COSAM News Articles 2020 March ‘Escape Room’ Project Elevates Student Learning at Auburn University

‘Escape Room’ Project Elevates Student Learning at Auburn University

Published: 03/03/2020

By: Maria Gebhardt

“In Supplemental Instruction, we believe that active and collaborative learning is key to students' understanding of academic content,” said Leizl Torres.

With a major in actuarial science, this student in the College of Sciences and Mathematics also works for Academic Support as a Supplemental Instruction (SI) Leader. 

Recently during a SI session, students had an opportunity to participate in an Escape Room Leizl designed to practice trigonometric identities.

“My escape room was structured so that students would have to use their knowledge of trigonometric identities in order to solve problems scattered around the room, solve puzzles, and collect clues that would aid them in their escape,” Torres explained.

The students had to find errors in proofs, recognize trigonometric identities presented in multiple-choice format and evaluate trigonometric expressions.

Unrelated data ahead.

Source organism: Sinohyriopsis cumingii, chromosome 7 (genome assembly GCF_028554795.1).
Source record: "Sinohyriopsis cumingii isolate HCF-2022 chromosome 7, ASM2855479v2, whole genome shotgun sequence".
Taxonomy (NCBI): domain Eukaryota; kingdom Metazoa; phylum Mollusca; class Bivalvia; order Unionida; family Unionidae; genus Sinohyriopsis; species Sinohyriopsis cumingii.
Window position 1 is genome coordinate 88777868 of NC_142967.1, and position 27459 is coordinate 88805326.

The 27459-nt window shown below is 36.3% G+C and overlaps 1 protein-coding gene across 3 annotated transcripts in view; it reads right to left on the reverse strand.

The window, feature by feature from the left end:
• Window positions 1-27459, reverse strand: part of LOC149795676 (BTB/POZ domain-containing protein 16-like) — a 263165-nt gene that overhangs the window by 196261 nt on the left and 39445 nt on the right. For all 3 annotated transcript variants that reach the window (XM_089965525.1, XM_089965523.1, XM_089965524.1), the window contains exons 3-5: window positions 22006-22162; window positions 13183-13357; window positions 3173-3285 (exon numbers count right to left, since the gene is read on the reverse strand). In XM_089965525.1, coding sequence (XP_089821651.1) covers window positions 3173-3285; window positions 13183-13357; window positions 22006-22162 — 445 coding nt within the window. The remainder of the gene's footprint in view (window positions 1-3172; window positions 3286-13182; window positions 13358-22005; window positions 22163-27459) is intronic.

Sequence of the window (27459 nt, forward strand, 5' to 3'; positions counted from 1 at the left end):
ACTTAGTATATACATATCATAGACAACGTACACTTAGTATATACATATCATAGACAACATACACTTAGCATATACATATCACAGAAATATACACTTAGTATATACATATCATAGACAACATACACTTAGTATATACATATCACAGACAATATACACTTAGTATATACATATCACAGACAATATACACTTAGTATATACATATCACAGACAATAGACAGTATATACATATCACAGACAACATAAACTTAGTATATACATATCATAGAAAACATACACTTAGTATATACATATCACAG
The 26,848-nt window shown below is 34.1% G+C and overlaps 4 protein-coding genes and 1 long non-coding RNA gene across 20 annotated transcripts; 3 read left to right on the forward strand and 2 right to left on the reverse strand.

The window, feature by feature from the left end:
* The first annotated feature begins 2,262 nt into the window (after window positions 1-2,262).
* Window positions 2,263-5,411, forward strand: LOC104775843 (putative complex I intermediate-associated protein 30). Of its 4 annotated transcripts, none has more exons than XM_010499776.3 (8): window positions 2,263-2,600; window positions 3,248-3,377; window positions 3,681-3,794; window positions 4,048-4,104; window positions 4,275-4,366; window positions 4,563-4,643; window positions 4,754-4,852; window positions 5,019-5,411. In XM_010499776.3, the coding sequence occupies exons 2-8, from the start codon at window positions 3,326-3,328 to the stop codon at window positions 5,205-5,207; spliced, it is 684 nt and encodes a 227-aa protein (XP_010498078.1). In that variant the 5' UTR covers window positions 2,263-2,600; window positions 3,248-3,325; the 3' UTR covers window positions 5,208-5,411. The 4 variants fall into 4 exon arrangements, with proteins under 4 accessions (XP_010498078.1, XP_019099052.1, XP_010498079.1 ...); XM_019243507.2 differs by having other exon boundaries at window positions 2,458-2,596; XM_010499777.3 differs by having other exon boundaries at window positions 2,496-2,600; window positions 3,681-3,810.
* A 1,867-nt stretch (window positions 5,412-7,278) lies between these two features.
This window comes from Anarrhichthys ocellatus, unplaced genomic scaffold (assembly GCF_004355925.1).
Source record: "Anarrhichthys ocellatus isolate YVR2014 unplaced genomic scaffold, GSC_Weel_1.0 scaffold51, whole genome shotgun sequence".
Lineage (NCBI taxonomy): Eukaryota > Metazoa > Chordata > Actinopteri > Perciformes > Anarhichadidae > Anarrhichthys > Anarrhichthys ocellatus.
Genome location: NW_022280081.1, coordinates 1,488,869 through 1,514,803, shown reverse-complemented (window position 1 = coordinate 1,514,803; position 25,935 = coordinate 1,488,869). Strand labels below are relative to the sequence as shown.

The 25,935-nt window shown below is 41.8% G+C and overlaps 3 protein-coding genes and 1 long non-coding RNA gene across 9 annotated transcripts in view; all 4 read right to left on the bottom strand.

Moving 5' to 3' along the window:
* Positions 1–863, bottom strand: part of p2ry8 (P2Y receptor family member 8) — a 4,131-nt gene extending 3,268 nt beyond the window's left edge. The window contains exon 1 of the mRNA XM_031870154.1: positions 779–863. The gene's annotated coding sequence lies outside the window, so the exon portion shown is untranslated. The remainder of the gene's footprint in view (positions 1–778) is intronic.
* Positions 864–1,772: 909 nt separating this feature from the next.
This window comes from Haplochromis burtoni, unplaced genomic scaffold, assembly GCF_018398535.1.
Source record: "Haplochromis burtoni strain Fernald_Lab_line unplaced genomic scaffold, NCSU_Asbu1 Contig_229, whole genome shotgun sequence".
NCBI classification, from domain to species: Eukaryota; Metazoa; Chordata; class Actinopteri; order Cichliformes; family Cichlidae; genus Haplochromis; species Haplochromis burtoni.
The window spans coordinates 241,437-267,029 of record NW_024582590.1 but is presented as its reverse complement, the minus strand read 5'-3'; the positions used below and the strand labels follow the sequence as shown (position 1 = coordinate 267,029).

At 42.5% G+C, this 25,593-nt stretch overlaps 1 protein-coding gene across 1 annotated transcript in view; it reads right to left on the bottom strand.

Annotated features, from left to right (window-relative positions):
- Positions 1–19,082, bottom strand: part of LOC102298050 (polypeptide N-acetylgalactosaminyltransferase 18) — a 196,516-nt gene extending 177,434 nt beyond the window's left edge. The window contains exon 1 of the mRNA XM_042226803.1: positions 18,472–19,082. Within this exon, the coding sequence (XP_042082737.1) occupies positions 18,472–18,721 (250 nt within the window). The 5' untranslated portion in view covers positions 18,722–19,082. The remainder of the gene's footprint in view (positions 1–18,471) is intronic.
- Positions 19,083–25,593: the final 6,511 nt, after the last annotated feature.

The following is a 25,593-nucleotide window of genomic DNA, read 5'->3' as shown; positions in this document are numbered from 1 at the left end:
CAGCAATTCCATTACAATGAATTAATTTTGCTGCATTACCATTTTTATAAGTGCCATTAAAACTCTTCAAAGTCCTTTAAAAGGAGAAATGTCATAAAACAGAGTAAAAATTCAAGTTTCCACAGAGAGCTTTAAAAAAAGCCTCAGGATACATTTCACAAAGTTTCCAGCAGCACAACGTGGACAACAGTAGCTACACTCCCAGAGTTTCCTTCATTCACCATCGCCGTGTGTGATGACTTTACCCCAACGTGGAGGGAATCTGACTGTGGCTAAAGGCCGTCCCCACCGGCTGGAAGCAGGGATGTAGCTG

“The answers to these questions served as clues towards the actual code that students used to unlock the safe and ‘defuse the bomb’,” she added.

The students have one hour to figure out a four-digit code that would unlock a mobile phone and stop the countdown timer.

“I concluded my interactive session by providing students with a final problem, which I called their ‘Final Escape’ that served as an exit pass so that students could ‘escape’ from the room itself,” Torres shared.

The activity helps engage students, strengthen their mathematical foundation and develop soft skills. These represent core tenets of the SI model and also why Leizl is has been promoted to be a Peer Mentor for her colleagues in SI. 

“This interactive activity was a great way to have students work collaboratively, regardless of whether or not they were familiar with everyone in the room,” Torres said. “In the end, all of the students became really invested in the escape, and were much more comfortable with talking with one another, asking questions, and volunteering to work problems in front of the group.”


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